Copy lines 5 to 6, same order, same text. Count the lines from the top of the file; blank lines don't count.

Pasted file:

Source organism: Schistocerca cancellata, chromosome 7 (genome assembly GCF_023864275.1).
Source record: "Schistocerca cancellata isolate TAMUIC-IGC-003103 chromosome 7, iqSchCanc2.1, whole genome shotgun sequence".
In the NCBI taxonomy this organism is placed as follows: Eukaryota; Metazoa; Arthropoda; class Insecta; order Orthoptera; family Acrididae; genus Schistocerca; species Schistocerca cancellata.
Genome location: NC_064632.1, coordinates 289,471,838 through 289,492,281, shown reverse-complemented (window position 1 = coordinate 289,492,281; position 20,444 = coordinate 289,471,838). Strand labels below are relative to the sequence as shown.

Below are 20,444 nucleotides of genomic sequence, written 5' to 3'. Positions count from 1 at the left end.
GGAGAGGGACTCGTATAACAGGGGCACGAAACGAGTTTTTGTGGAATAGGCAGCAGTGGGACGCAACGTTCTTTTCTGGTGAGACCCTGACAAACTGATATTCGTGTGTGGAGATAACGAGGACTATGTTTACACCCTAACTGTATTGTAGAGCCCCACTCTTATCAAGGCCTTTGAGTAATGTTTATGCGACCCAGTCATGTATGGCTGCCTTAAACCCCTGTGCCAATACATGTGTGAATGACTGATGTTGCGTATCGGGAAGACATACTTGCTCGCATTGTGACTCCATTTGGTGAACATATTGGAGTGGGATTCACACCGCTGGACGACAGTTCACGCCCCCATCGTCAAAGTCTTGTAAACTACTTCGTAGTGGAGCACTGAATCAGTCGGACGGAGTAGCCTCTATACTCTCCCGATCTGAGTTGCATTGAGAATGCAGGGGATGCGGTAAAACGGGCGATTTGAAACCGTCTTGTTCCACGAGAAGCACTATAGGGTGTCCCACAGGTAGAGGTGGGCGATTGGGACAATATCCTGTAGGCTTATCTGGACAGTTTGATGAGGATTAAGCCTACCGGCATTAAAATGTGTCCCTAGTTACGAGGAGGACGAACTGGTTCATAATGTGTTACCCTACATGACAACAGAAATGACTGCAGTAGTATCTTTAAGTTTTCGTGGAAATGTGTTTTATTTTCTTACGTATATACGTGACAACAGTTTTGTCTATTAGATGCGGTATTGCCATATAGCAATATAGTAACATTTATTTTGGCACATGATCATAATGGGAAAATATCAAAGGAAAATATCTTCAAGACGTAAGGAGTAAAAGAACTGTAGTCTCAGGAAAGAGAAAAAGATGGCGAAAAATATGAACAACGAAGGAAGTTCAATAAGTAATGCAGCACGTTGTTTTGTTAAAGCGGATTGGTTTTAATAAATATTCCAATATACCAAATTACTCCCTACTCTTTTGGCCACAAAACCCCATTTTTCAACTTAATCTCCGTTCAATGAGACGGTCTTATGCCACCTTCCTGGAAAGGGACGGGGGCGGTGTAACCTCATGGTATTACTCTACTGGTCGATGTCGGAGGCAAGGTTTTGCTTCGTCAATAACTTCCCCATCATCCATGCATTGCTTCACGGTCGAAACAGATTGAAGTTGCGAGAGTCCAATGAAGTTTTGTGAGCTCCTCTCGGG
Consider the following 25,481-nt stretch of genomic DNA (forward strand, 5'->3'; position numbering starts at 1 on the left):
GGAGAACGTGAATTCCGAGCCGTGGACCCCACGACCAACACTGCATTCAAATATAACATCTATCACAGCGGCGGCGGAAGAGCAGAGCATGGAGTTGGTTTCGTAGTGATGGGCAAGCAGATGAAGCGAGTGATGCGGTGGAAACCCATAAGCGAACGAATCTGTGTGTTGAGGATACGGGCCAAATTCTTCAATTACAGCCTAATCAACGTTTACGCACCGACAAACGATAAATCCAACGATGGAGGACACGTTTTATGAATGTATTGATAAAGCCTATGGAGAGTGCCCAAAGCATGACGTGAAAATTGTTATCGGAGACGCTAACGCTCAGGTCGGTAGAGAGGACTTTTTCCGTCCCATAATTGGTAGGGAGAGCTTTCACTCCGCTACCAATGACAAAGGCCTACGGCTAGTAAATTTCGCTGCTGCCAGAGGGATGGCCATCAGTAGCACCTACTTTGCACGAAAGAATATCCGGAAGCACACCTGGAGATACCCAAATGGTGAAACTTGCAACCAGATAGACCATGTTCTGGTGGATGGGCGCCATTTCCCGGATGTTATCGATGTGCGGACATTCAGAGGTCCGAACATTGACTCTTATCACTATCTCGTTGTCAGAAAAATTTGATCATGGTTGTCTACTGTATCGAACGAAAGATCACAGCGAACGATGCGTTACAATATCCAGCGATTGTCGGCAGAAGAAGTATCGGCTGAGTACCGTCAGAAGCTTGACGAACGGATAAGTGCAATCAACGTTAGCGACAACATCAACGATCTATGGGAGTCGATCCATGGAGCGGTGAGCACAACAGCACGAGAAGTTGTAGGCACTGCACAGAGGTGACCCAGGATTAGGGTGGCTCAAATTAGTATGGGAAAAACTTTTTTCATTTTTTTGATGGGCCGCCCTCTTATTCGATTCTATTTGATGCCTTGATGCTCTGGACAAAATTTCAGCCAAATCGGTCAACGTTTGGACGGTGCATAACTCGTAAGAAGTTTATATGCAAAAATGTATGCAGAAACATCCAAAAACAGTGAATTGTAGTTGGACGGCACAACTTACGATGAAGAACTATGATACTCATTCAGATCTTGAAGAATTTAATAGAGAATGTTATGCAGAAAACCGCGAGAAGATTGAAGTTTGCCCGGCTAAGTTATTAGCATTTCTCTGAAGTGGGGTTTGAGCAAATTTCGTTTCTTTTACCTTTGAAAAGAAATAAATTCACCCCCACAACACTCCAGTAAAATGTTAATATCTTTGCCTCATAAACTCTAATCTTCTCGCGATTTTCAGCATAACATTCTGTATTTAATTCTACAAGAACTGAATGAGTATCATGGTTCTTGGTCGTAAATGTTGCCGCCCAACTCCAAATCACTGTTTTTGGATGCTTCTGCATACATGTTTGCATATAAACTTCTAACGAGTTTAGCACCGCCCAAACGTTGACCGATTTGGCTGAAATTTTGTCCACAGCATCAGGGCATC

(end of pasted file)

Below are 20,444 nucleotides of genomic sequence, written 5' to 3'. Positions count from 1 at the left end.
GGAGAGGGACTCGTATAACAGGGGCACGAAACGAGTTTTTGTGGAATAGGCAGCAGTGGGACGCAACGTTCTTTTCTGGTGAGACCCTGACAAACTGATATTCGTGTGTGGAGATAACGAGGACTATGTTTACACCCTAACTGTATTGTAGAGCCCCACTCTTATCAAGGCCTTTGAGTAATGTTTATGCGACCCAGTCATGTATGGCTGCCTTAAACCCCTGTGCCAATACATGTGTGAATGACTGATGTTGCGTATCGGGAAGACATACTTGCTCGCATTGTGACTCCATTTGGTGAACATATTGGAGTGGGATTCACACCGCTGGACGACAGTTCACGCCCCCATCGTCAAAGTCTTGTAAACTACTTCGTAGTGGAGCACTGAATCAGTCGGACGGAGTAGCCTCTATACTCTCCCGATCTGAGTTGCATTGAGAATGCAGGGGATGCGGTAAAACGGGCGATTTGAAACCGTCTTGTTCCACGAGAAGCACTATAGGGTGTCCCACAGGTAGAGGTGGGCGATTGGGACAATATCCTGTAGGCTTATCTGGACAGTTTGATGAGGATTAAGCCTACCGGCATTAAAATGTGTCCCTAGTTACGAGGAGGACGAACTGGTTCATAATGTGTTACCCTACATGACAACAGAAATGACTGCAGTAGTATCTTTAAGTTTTCGTGGAAATGTGTTTTATTTTCTTACGTATATACGTGACAACAGTTTTGTCTATTAGATGCGGTATTGCCATATAGCAATATAGTAACATTTATTTTGGCACATGATCATAATGGGAAAATATCAAAGGAAAATATCTTCAAGACGTAAGGAGTAAAAGAACTGTAGTCTCAGGAAAGAGAAAAAGATGGCGAAAAATATGAACAACGAAGGAAGTTCAATAAGTAATGCAGCACGTTGTTTTGTTAAAGCGGATTGGTTTTAATAAATATTCCAATATACCAAATTACTCCCTACTCTTTTGGCCACAAAACCCCATTTTTCAACTTAATCTCCGTTCAATGAGACGGTCTTATGCCACCTTCCTGGAAAGGGACGGGGGCGGTGTAACCTCATGGTATTACTCTACTGGTCGATGTCGGAGGCAAGGTTTTGCTTCGTCAATAACTTCCCCATCATCCATGCATTGCTTCACGGTCGAAACAGATTGAAGTTGCGAGAGTCCAATGAAGTTTTGTGAGCTCCTCTCGGG